דָּרֵשׁ רָבָא מַאי דִּכְתִיב אָהַבְתִּי כִּי יִשְׁמַע ה׳ אָמְרָה כְּנֶסֶת יִשְׂרָאֵל לִפְנֵי הַקָּדוֹשׁ בָּרוּךְ הוּא רִבּוֹנוֹ שֶׁל עוֹלָם אֵימָתַי אֲנִי אֲהוּבָה לְפָנֶיךָ בִּזְמַן שֶׁאַתָּה שׁוֹמֵעַ קוֹל תַּחֲנוּנַי דַּלּוֹתִי וְלִי יְהוֹשִׁיעַ אַף עַל פִּי שֶׁדַּלָּה אֲנִי מִן הַמִּצְוֹת לִי נָאֶה לְהוֹשִׁיעַ Rava interpreted the verse homiletically: What is the meaning of that which is written: “I love the Lord, Who hears my voice and my supplications”? The Congregation of Israel said before the Holy One, Blessed be He: Master of the Universe, when do I know that I am loved by You? When You hear the voice of my supplications, as the verse states: “I was brought low [daloti], and He saved me” (Psalms 116:6). Although I am poor [dala] in mitzvot, nevertheless it is fitting to save me.
פּוֹשְׁעֵי יִשְׂרָאֵל בְּגוּפָן מַאי נִיהוּ אָמַר רַב קַרְקַפְתָּא דְּלָא מַנַּח תְּפִלִּין פּוֹשְׁעֵי אוּמּוֹת הָעוֹלָם בְּגוּפָן אָמַר רַב בַּעֲבֵירָה The Gemara asks: The rebellious Jews who have sinned with their bodies, who are they? Rav said: This is referring to the skull that did not ever don phylacteries. The Gemara asks further: The rebellious ones of the nations of the world who sin with their bodies, who are they? Rav said: They are those who engage in the sin, i.e., forbidden sexual relations.
וְשֶׁנָּתְנוּ חִיתִּיתָם בְּאֶרֶץ חַיִּים אָמַר רַב חִסְדָּא זֶה פַּרְנָס הַמַּטִּיל אֵימָה יְתֵירָה עַל הַצִּבּוּר שֶׁלֹּא לְשֵׁם שָׁמַיִם אָמַר רַב יְהוּדָה אָמַר רַב כׇּל פַּרְנָס הַמַּטִּיל אֵימָה יְתֵירָה עַל הַצִּבּוּר שֶׁלֹּא לְשֵׁם שָׁמַיִם אֵינוֹ רוֹאֶה בֵּן תַּלְמִיד חָכָם שֶׁנֶּאֱמַר לָכֵן יְרֵאוּהוּ אֲנָשִׁים לֹא יִרְאֶה כׇּל חַכְמֵי לֵב And those who cast their fear over the land of the living, who are they? Rav Ḥisda said: This is referring to a communal leader [parnas] who casts excessive fear on the community not for the sake of Heaven. Rav Yehuda said that Rav said: Any community leader who casts excessive fear on the community not for the sake of Heaven will be punished and not see any Torah scholar among his sons, as it is stated: “Men do therefore fear him; he sees not any who are wise of heart” (Job 37:24). One who brings others to fear him will not merit having wise-hearted people in his family.
בֵּית הִלֵּל אוֹמְרִים וְרַב חֶסֶד מַטֶּה כְּלַפֵּי חֶסֶד הֵיכִי עָבֵיד רַבִּי אֱלִיעֶזֶר אוֹמֵר כּוֹבְשׁוֹ שֶׁנֶּאֱמַר יָשׁוּב יְרַחֲמֵנוּ יִכְבּוֹשׁ עֲוֹנוֹתֵינוּ רַבִּי יוֹסֵי בַּר חֲנִינָא אָמַר נוֹשֵׂא שֶׁנֶּאֱמַר נוֹשֵׂא עָוֹן וְעוֹבֵר עַל פֶּשַׁע § It was taught in the baraita: Beit Hillel say: He who is “and abundant in kindness” (Exodus 34:6) tilts the scales in favor of kindness, so that middling people will not have to pass through Gehenna. The Gemara asks: How does He do this? Rabbi Eliezer says: He pushes down on the side of the merits, tipping the scale in their favor, as it is stated: “He will again have compassion upon us; He will push down our iniquities” (Micah 7:19). Rabbi Yosei bar Ḥanina said: He bears, i.e., raises, the side of the sins, as it is stated: “He bears [noseh] sin and forgives transgression” (Micah 7:18).
תָּנָא דְּבֵי רַבִּי יִשְׁמָעֵאל מַעֲבִיר רִאשׁוֹן רִאשׁוֹן וְכֵן הִיא הַמִּדָּה אָמַר רָבָא וְעָוֹן עַצְמוֹ אֵינוֹ נִמְחָק דְּאִי אִיכָּא רוּבָּא עֲוֹנוֹת מִחֲשִׁיב בַּהֲדַיְיהוּ A Sage from the school of Rabbi Yishmael taught in a baraita: He overlooks each and every first transgression, and that is the attribute of mercy, that God forgives one’s first sin, and therefore He tips the scale in favor of the merits. Rava said: But that sin itself, which God overlooks, is not completely erased; if the individual’s actions are still mostly sins, God counts the overlooked sin with them and metes out punishment accordingly.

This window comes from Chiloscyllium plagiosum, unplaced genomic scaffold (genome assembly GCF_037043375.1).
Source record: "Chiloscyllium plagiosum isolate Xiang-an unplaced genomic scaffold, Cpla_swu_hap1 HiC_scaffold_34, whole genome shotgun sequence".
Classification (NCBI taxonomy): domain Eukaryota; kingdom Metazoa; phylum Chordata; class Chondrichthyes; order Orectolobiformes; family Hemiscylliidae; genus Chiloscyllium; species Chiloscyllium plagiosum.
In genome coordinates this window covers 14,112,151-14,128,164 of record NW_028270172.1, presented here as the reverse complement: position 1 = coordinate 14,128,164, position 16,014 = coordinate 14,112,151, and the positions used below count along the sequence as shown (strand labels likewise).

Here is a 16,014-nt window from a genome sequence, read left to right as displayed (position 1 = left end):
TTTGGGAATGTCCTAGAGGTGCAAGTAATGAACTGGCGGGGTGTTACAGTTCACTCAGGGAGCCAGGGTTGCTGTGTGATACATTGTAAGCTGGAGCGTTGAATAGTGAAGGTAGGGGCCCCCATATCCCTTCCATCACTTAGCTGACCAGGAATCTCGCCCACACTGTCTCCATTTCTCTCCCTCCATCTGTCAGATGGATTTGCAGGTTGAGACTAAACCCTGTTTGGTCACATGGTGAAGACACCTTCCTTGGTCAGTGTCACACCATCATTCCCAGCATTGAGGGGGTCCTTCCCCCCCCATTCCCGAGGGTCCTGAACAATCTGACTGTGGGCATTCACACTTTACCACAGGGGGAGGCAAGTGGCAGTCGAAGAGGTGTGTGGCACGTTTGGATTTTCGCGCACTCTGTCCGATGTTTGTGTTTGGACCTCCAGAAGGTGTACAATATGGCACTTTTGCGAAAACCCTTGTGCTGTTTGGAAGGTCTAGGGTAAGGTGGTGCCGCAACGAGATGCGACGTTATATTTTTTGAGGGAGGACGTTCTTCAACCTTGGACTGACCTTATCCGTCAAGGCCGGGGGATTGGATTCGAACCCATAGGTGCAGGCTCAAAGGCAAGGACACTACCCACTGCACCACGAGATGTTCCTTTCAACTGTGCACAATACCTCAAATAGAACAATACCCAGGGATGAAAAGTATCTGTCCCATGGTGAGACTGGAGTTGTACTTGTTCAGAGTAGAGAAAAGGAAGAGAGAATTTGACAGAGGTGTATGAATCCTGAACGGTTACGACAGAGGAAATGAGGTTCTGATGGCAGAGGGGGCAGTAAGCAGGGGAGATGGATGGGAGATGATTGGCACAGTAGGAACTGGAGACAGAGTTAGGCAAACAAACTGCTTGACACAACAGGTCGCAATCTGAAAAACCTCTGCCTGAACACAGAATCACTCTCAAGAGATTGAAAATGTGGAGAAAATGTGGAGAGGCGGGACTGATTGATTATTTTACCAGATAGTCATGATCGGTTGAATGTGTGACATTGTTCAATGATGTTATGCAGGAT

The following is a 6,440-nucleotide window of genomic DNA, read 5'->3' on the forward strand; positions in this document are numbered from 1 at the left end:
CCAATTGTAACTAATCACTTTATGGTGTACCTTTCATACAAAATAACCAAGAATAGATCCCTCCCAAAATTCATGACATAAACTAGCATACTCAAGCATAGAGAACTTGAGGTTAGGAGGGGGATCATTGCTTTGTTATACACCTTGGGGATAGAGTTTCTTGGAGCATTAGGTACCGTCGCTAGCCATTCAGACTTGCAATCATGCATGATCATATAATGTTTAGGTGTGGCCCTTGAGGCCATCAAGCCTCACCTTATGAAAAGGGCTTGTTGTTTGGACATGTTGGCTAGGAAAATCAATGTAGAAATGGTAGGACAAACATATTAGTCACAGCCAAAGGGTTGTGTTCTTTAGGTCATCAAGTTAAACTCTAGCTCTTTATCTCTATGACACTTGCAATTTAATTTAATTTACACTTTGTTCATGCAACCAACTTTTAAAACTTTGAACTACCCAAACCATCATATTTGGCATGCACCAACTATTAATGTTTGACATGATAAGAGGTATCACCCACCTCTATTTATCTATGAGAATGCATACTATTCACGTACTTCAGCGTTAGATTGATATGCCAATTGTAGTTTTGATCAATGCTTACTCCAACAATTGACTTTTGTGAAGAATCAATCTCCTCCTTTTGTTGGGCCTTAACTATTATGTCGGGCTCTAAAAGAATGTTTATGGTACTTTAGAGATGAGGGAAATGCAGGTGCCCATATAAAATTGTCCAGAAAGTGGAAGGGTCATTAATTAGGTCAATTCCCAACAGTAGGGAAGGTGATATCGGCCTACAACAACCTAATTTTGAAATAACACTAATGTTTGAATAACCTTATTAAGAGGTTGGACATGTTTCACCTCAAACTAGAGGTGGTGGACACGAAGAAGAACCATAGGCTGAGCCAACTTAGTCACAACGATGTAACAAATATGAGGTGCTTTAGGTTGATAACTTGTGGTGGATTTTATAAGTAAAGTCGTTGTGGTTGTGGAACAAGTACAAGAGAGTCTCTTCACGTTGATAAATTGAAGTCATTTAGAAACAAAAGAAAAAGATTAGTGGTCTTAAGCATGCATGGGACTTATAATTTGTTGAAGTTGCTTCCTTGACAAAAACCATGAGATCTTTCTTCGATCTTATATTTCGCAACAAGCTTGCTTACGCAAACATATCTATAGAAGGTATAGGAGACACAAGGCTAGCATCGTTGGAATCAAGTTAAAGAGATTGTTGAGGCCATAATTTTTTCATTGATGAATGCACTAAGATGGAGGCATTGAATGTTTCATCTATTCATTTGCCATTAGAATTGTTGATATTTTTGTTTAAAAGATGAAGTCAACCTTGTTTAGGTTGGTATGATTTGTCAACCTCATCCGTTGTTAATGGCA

רָבָא אָמַר כׇּל הַמַּעֲבִיר עַל מִדּוֹתָיו מַעֲבִירִין לוֹ עַל כׇּל פְּשָׁעָיו שֶׁנֶּאֱמַר נוֹשֵׂא עָוֹן וְעוֹבֵר עַל פֶּשַׁע לְמִי נוֹשֵׂא עָוֹן לְמִי שֶׁעוֹבֵר עַל פֶּשַׁע Rava understood this verse differently and said: With regard to whoever forgoes his reckonings with others for injustices done to him, the heavenly court in turn forgoes punishment for all his sins, as it is stated: “He bears sin and forgives transgression” (Micah 7:18). Whose sins does He bear? The sins of one who forgoes his reckonings with others for injustices committed against him.
רַב הוּנָא בְּרֵיהּ דְּרַב יְהוֹשֻׁעַ חֲלַשׁ עָל רַב פָּפָּא לְשַׁיּוֹלֵי בֵּיהּ חַזְיֵיהּ דַּחֲלִישׁ לֵיהּ עָלְמָא אֲמַר לְהוּ צְבִיתוּ לֵיהּ זְוַודְתָּא לְסוֹף אִיתְּפַח הֲוָה מִיכְּסִיף רַב פָּפָּא לְמִיחְזְיֵיהּ אֲמַרוּ לֵיהּ מַאי חֲזֵית אֲמַר לְהוּ אִין הָכִי הֲוָה וַאֲמַר לְהוּ הַקָּדוֹשׁ בָּרוּךְ הוּא הוֹאִיל וְלָא מוֹקֵים בְּמִילֵּיהּ לָא תְּקוּמוּ בַּהֲדֵיהּ שֶׁנֶּאֱמַר נוֹשֵׂא עָוֹן וְעוֹבֵר עַל פֶּשַׁע לְמִי נוֹשֵׂא עָוֹן לְעוֹבֵר פֶּשַׁע It is related that Rav Huna, son of Rav Yehoshua, became sick, and Rav Pappa went into his home to inquire about his well-being. He saw that the world was growing weak for Rav Huna, i.e., he was dying. Rav Pappa said to his attendants: Prepare his provisions [zavdata], i.e., his shrouds. In the end, Rav Huna recovered. Rav Pappa was embarrassed to go and see him, as it seemed as if he had decreed Rav Huna’s death. Rav Huna’s friends said to him: What did you see when you were lying there suspended between life and death? He said to them: Yes, it was so, I was truly close to dying, but the Holy One, Blessed be He, said to the heavenly court: Since he does not stand on his rights, i.e., he is ready to waive what is due him, you too should not be exacting with him in his judgment, as it is stated: “He bears [noseh] sin and forgives transgression.” Whose sins does He bear? The sins of one who forgoes his reckonings with others for injustices committed against him.
לִשְׁאֵרִית נַחֲלָתוֹ אָמַר רַבִּי אַחָא בַּר חֲנִינָא אַלְיָה וְקוֹץ בָּהּ לִשְׁאֵרִית נַחֲלָתוֹ וְלֹא לְכׇל נַחֲלָתוֹ That same verse continues: “He bears sins and forgives transgression for the remnant of His inheritance” (Micah 7:18). Rav Aḥa bar Ḥanina said: This is like the fat tail that has a thorn in it, i.e., something good that contains something bad. God forgives and pardons only “for the remnant of His inheritance,” but not for all His inheritance.